Posts Tagged ‘meme’

Which is all very well, since it would indubitably be Vogon-awful.

Anyway!

In the process of researching silly memes for my meme-post, which I will post tomorrow(1), I came across this gem:

“The two-horned mitre, which the Pope wears, when he sits on the high altar at Rome and receives the adoration of the Cardinals, is the very mitre worn by the priests of Dagon, the fish-god of the Philistines and Babylonians.”

NO JOHN RINGO NOOOOOOOOOOOOOOO!

Do I have to list things that are wrong with this one very short sentence? Yes, I have:

1. It’s not two-horned. Don’t even try to suggest that it’s anything like the Mesopotamian Hörnerkrone, because you will be wrong, and I will tell you why you are wrong, where you are just wrong, and where you are wronger than wrong, and then proceed to verbally abuse you just because I can.

2. The pope, as far as I can tell, rarely sits on an altar.

3. Especially not when the cardinals are present, I should think.

4. No one has any bloody idea as to what the priests of Dagon actually wore.

5. And it was most likely different in different places and periods, and, you know. Dagan was a god with more or less 2000 years of well attested worship history from Middle Euphrates area to the Levantine coast. Does anybody(2) really expect there would be a standardised priestly uniform in that entire area during the 2000 year period? No, I didn’t think so.

6. Dagan was not a fish-god. This is in fact an old meme, made up by St Jerome and other early Christian theologians.

7. The Levantine coast was full of people, and, le gasp, not all of them were Philistines.

8. Babylonians weren’t really so hot about Dagan. He was primarily a Syrian deity.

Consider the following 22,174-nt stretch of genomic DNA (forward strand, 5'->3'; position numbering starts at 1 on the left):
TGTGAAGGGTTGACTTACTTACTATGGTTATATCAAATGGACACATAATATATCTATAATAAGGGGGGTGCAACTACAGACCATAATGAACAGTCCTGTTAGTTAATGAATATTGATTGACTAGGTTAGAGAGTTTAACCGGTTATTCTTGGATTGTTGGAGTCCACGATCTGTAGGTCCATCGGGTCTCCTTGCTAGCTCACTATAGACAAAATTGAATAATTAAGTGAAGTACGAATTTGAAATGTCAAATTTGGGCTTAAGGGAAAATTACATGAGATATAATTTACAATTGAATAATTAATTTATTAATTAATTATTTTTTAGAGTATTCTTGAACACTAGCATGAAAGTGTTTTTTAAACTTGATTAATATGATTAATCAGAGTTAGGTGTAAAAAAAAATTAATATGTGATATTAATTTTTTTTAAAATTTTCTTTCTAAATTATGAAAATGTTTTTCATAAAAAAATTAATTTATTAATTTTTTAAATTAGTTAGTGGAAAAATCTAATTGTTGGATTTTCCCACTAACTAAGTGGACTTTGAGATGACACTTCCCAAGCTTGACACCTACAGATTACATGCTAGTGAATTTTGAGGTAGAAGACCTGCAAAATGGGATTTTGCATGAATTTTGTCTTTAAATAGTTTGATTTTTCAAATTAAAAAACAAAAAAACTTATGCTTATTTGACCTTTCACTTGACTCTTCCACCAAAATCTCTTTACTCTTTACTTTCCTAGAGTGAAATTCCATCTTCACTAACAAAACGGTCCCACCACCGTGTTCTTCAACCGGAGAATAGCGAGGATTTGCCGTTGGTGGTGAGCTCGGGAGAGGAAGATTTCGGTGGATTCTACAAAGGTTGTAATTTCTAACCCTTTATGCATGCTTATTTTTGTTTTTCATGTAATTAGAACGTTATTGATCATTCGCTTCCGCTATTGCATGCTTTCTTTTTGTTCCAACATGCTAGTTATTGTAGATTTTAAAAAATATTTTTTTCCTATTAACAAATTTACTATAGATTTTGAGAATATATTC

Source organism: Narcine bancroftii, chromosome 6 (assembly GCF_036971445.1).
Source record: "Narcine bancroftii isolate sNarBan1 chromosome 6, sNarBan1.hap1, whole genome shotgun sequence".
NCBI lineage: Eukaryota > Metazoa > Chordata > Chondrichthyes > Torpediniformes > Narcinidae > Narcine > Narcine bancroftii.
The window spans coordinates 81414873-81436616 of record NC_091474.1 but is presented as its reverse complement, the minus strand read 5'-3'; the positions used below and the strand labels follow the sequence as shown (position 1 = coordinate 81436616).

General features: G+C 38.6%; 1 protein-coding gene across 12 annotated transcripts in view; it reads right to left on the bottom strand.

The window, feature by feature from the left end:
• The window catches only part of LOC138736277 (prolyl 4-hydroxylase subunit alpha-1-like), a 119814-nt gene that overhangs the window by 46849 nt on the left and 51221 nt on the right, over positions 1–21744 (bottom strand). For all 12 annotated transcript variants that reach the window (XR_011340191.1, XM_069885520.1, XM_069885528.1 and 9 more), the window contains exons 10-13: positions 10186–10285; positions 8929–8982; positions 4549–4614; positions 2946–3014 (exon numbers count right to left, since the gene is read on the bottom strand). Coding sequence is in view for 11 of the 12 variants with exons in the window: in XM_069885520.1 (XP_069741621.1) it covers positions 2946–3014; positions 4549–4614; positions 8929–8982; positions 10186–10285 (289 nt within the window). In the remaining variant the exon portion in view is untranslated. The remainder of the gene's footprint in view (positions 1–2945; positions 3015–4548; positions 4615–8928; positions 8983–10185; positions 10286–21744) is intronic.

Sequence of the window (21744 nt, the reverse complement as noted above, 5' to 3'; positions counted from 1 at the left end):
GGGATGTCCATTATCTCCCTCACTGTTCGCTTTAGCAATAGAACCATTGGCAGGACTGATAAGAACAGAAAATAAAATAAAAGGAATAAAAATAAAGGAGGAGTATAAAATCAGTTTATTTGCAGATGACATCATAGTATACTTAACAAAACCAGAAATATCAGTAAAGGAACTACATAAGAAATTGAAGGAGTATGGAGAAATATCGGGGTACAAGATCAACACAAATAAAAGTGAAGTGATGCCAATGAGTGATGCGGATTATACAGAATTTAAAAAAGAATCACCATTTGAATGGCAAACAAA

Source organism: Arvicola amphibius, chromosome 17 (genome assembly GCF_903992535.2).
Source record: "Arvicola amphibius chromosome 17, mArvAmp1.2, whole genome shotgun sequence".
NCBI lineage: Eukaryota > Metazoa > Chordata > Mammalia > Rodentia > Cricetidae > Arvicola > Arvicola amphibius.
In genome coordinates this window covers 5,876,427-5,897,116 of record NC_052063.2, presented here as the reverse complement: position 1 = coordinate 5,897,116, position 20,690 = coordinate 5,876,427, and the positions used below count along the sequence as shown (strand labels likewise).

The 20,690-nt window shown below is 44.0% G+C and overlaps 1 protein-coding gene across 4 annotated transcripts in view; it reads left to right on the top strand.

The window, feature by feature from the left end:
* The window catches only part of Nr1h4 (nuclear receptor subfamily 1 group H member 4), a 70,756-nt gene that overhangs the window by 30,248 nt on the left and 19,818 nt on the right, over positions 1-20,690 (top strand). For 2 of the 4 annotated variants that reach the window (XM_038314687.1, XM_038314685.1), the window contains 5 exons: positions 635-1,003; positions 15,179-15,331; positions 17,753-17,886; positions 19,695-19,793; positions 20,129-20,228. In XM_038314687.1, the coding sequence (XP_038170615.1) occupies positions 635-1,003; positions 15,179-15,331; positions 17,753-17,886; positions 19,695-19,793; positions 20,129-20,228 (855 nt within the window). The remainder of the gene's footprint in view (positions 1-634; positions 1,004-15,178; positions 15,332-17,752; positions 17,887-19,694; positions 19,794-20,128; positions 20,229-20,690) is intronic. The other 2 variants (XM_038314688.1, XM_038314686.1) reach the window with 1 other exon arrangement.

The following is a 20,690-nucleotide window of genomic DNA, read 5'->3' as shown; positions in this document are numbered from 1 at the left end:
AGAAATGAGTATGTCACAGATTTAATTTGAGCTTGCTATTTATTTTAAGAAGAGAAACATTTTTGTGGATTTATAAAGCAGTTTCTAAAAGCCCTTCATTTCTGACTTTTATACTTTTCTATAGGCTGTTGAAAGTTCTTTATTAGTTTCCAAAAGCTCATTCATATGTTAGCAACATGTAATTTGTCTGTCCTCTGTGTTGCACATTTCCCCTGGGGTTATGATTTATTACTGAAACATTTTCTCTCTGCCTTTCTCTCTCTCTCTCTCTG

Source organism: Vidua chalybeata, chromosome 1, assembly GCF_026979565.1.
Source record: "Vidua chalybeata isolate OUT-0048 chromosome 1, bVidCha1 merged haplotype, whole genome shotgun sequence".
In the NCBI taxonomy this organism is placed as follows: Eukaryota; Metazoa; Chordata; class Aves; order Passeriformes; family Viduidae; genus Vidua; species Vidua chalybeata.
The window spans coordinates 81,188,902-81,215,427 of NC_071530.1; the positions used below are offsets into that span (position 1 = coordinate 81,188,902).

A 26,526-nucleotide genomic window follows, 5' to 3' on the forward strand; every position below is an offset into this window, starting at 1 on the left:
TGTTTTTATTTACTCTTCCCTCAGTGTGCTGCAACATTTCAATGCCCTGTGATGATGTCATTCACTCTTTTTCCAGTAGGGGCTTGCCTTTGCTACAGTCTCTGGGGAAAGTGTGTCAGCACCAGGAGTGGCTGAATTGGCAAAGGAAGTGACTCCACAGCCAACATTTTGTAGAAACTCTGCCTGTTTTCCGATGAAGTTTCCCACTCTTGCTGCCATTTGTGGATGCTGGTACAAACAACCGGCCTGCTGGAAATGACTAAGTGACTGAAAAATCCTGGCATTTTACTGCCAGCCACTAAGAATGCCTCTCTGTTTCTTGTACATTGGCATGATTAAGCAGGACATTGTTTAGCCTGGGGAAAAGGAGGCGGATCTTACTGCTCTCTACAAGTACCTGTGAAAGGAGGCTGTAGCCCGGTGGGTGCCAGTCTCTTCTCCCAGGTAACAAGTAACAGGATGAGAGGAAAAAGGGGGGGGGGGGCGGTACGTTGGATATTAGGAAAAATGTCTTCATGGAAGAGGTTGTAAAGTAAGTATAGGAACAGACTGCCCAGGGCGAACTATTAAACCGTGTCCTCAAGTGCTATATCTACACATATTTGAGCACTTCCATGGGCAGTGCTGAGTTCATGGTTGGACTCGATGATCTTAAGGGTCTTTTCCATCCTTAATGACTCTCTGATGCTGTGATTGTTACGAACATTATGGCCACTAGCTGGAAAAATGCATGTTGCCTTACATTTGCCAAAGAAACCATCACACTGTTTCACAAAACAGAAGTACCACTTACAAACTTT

This is how many things are wrong with just one sentence. Shall we even proceed? Yes, we shall, because I’m a nasty person and will not hesitate to kick a defeated meme, even after it already died and, went stiff, decomposed, and even stopped smelling funny ages ago.

The Mystery religion of ancient Babylon / Assyria, was noted for the priestly class of “Dagon” in much the same way that the “Mystery” religion of Rome has copied it.

NOOOOOOOOO!

1. While Dagan was indeed also worshipped in Assyria and Babylonia, he was primary a Syrian deity. Please note also that in the cuneiform his name was spelled “Dagan”, because cuneiform has no sign for “o”.

2. This is also a good moment to mention that while the imagination of modern day ignoramuses would suggest that there were only two different groups in the Ancient Near East, namely a) the Jewish people, b) the pagan people, this is a very inaccurate impression. There were marked differences between the inhabitants of southern and northern Mesopotamia, Elam (parts of modern Iran), various regions of Syria (the contrast that is easiest to see is inland Syria – coastal Syria), the Levantine coast, etc. The contrast between the Jewish people and the neighbouring pagan people, on the other hand, wasn’t as great as it’s usually made out to be in monotheistic memes.

3. There was very little “Mystery” in the ANE religions, I’m afraid(3).

4. Even less mystery in the Catholic Church(3).

5. It’s easier to parse cultural exchange when you think that religious concepts were copied by C&P sort of a deal between various religionists, but the thing is, this is absolutely incorrect. It would be more accurate to say that from a large pool of shared ideas, the most attractive were chosen and improved upon (there are gods in my city; they are stronger than the gods of our neighbours –> there is god in my city; he is stronger than the gods of our neighbours, because they don’t exist, etc).

There’s nothing in the Bible that indicates that Jesus wore such a hat.

Or a watch. Or boots. Or a dozen of other things, and yet. What sort of an argument is that?

Also, I don’t think there’s a tendency in most world’s religions to clothe the class of religious specialists in what their god used to wear.

Incidentally, even with my tenuous grasp of Catholic theology I  understand perfectly well that it’s not Jesus but St Peter whom the pope is supposed to represent, anyway.

But there’s moar!

“…there are strong evidences that Dagon was Nimrod…. All scholars agree that the name and worship of Dagon were imported from Babylonia. ”
– The Two Babylons, Hislop, p. 215

Absolutely not. All scholars agree that the name and worship of Dagan were exported to Babylonia.

“In their veneration and worship of Dagon, the high priest of paganism would actually put on a garment that had been created from a huge fish! The head of the fish formed a mitre above that of the old man, while its scaly, fan-like tail fell as a cloak behind, leaving the human limbs and feet exposed.”
– Babylon and Nineveh, Austen Henry Layard, p. 343